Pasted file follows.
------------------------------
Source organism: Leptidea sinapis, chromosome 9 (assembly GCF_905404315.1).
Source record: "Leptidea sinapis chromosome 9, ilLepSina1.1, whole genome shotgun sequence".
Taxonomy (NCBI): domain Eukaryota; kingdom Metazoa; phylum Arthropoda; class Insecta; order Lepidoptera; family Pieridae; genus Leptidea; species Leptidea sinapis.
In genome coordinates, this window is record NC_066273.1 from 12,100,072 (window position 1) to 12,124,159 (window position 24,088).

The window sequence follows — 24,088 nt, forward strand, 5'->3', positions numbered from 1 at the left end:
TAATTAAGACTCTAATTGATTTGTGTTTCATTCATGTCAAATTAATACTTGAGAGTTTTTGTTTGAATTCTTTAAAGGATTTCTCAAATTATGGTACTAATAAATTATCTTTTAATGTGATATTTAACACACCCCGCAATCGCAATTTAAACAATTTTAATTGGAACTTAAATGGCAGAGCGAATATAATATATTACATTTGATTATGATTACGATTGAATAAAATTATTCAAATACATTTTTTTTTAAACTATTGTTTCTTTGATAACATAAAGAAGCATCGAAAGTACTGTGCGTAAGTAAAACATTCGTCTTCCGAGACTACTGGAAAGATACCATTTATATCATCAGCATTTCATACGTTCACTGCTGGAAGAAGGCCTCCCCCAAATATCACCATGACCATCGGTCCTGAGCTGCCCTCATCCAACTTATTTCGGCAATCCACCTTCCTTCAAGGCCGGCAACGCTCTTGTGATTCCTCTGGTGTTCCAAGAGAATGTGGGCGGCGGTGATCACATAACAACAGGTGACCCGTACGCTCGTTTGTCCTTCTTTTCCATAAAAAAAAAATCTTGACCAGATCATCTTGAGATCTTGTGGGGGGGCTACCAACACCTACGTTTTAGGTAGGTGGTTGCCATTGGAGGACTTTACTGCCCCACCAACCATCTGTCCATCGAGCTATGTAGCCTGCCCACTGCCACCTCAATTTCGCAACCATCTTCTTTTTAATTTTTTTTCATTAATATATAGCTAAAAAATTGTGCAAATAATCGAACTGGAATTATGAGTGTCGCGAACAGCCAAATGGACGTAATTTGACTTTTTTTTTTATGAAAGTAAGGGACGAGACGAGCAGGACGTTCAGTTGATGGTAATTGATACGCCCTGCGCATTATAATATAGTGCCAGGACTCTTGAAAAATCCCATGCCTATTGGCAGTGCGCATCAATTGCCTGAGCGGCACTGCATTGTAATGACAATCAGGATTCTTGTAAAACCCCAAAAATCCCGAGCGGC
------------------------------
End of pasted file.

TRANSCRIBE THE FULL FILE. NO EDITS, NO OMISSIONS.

Source organism: Leptidea sinapis, chromosome 9 (assembly GCF_905404315.1).
Source record: "Leptidea sinapis chromosome 9, ilLepSina1.1, whole genome shotgun sequence".
Taxonomy (NCBI): domain Eukaryota; kingdom Metazoa; phylum Arthropoda; class Insecta; order Lepidoptera; family Pieridae; genus Leptidea; species Leptidea sinapis.
In genome coordinates, this window is record NC_066273.1 from 12,100,072 (window position 1) to 12,124,159 (window position 24,088).

The window sequence follows — 24,088 nt, forward strand, 5'->3', positions numbered from 1 at the left end:
TAATTAAGACTCTAATTGATTTGTGTTTCATTCATGTCAAATTAATACTTGAGAGTTTTTGTTTGAATTCTTTAAAGGATTTCTCAAATTATGGTACTAATAAATTATCTTTTAATGTGATATTTAACACACCCCGCAATCGCAATTTAAACAATTTTAATTGGAACTTAAATGGCAGAGCGAATATAATATATTACATTTGATTATGATTACGATTGAATAAAATTATTCAAATACATTTTTTTTTAAACTATTGTTTCTTTGATAACATAAAGAAGCATCGAAAGTACTGTGCGTAAGTAAAACATTCGTCTTCCGAGACTACTGGAAAGATACCATTTATATCATCAGCATTTCATACGTTCACTGCTGGAAGAAGGCCTCCCCCAAATATCACCATGACCATCGGTCCTGAGCTGCCCTCATCCAACTTATTTCGGCAATCCACCTTCCTTCAAGGCCGGCAACGCTCTTGTGATTCCTCTGGTGTTCCAAGAGAATGTGGGCGGCGGTGATCACATAACAACAGGTGACCCGTACGCTCGTTTGTCCTTCTTTTCCATAAAAAAAAAATCTTGACCAGATCATCTTGAGATCTTGTGGGGGGGCTACCAACACCTACGTTTTAGGTAGGTGGTTGCCATTGGAGGACTTTACTGCCCCACCAACCATCTGTCCATCGAGCTATGTAGCCTGCCCACTGCCACCTCAATTTCGCAACCATCTTCTTTTTAATTTTTTTTCATTAATATATAGCTAAAAAATTGTGCAAATAATCGAACTGGAATTATGAGTGTCGCGAACAGCCAAATGGACGTAATTTGACTTTTTTTTTTATGAAAGTAAGGGACGAGACGAGCAGGACGTTCAGTTGATGGTAATTGATACGCCCTGCGCATTATAATATAGTGCCAGGACTCTTGAAAAATCCCATGCCTATTGGCAGTGCGCATCAATTGCCTGAGCGGCACTGCATTGTAATGACAATCAGGATTCTTGTAAAACCCCAAAAATCCCGAGCGGC